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ENC Today - N.C. Supreme Court Associate Justice Candidate Visits Kinston

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ENC Today - N.C. Supreme Court Associate Justice Candidate Visits Kinston

North Carolina Supreme Court Associate Justice Robert Edmunds Jr., brought his re-election campaign to Kinston Tuesday, which heads to Union County next week.

A Danville, Va., native, Edmunds moved to Greensboro in 1958. He graduated in 1975 from The University of North Carolina at Chapel Hill School of Law, with a Juris Doctor Degree. Edmunds later graduated in 2004 from The University of Virginia School of Law, with a Masters of Law in the Judicial Process.

For the past eight years, Edmunds has served as an associate justice on the state's highest court. He faces challenger Suzanne Reynolds of Winston-Salem for the state Supreme Court seat he currently holds.

"I hope voters will compare the qualities of the candidates," Edmunds said. "The main thing in this race is experience and I have an established track record."

One challenge that Edmunds says he faces in the election is "breaking through the clutter" of candidates vying for seats in other statewide races.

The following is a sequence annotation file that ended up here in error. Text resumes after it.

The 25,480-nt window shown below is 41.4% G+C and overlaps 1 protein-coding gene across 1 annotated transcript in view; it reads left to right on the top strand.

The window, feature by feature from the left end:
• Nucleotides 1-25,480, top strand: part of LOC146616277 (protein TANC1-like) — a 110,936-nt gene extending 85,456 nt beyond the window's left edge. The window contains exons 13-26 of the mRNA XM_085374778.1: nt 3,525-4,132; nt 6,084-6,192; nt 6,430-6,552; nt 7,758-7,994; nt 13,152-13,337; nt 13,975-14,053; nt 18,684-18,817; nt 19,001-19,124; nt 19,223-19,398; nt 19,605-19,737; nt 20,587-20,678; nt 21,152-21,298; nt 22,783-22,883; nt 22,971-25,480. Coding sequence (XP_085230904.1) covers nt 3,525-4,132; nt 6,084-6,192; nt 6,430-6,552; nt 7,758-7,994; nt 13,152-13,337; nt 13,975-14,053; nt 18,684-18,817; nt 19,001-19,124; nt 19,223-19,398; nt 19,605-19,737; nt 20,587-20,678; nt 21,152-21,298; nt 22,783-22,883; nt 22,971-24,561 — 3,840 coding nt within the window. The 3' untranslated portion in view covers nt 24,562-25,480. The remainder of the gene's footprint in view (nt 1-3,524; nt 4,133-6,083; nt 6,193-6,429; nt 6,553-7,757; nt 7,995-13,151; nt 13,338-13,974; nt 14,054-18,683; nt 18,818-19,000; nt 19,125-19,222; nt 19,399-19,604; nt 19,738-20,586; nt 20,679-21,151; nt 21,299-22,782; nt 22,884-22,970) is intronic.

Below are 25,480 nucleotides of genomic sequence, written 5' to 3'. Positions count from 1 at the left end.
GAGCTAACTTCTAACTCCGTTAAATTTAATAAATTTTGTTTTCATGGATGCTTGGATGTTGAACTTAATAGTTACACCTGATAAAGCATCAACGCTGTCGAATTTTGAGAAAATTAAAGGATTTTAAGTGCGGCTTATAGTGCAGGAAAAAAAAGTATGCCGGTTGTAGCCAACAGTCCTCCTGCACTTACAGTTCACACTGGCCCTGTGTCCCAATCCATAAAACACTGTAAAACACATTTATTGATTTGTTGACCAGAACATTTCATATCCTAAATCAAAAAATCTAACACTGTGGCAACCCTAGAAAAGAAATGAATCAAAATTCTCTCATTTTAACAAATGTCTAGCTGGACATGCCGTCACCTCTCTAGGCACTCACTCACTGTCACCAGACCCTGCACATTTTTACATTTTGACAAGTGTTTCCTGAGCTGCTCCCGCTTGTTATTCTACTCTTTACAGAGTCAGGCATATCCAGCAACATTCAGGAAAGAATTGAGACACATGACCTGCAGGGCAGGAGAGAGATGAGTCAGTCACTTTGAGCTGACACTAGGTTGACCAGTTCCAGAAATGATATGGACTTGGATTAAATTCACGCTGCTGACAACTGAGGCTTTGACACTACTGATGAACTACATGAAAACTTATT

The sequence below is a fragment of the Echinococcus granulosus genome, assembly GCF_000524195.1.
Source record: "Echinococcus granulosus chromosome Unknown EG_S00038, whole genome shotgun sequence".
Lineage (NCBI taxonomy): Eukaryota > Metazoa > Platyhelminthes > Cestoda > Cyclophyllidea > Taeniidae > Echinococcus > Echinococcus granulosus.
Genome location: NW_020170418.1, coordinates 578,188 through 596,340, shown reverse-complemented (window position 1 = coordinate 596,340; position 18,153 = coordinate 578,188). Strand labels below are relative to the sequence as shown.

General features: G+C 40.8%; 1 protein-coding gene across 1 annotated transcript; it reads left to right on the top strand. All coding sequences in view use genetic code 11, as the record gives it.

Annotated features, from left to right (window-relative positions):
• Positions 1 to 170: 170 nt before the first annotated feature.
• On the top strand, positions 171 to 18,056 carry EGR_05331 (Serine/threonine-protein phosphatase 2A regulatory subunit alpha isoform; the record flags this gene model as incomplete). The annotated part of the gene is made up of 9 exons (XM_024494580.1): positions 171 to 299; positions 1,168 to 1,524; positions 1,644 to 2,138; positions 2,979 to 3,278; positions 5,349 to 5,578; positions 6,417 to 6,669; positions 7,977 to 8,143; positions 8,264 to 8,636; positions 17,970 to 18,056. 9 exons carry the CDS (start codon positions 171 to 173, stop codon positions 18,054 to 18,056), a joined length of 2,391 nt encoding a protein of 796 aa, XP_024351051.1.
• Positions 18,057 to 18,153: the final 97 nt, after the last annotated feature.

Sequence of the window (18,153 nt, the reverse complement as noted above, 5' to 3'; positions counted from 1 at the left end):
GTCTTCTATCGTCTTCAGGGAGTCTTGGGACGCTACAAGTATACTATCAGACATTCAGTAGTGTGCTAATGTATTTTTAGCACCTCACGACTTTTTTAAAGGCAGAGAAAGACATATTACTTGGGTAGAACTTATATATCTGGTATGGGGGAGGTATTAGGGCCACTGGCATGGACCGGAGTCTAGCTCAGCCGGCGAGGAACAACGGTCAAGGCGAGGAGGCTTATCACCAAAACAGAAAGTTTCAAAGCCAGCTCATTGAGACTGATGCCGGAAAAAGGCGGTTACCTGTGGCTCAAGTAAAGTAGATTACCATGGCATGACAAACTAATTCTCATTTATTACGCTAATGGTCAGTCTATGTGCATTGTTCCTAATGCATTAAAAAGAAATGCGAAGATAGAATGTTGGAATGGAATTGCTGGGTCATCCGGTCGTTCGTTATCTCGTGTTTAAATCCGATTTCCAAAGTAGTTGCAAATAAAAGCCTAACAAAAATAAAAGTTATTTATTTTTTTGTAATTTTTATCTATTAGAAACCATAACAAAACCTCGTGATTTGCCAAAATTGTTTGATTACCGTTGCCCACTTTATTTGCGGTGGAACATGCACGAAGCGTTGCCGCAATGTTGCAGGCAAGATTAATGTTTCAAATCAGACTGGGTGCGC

"Campaigning has its difficulties," he said. "The public usually asks us exactly what we do."

On average, the N.C. Supreme Court hears 120 cases each year. The court works as a collective body to make constitutional decisions. Before each case, a brief is read and oral arguments are presented, Edmunds said.

After oral arguments, a seven-member Supreme Court justice panel meets in a conference room where one member writes an opinion on a presented case. The justices then discuss and review the opinion, Edmunds said.

"It's a highly interactive process," he said. "We usually hear about four cases a day. It's not a job for beginners."

Edmunds is a board-certified specialist in state and federal criminal law and in criminal appellate practice. From 1999 to 2000, he served as a judge for the N.C. Court of Appeals. Edmunds has also received a certificate of appreciation from the Drug Enforcement Administration for "outstanding contributions in the field of drug law enforcement."

The campaign trail has provided Edmunds with several lighter moments, including his participation in a cow-milking contest.

"I finished in the top five out of the five contestants," he said. "Everyone always asks me how I finished."


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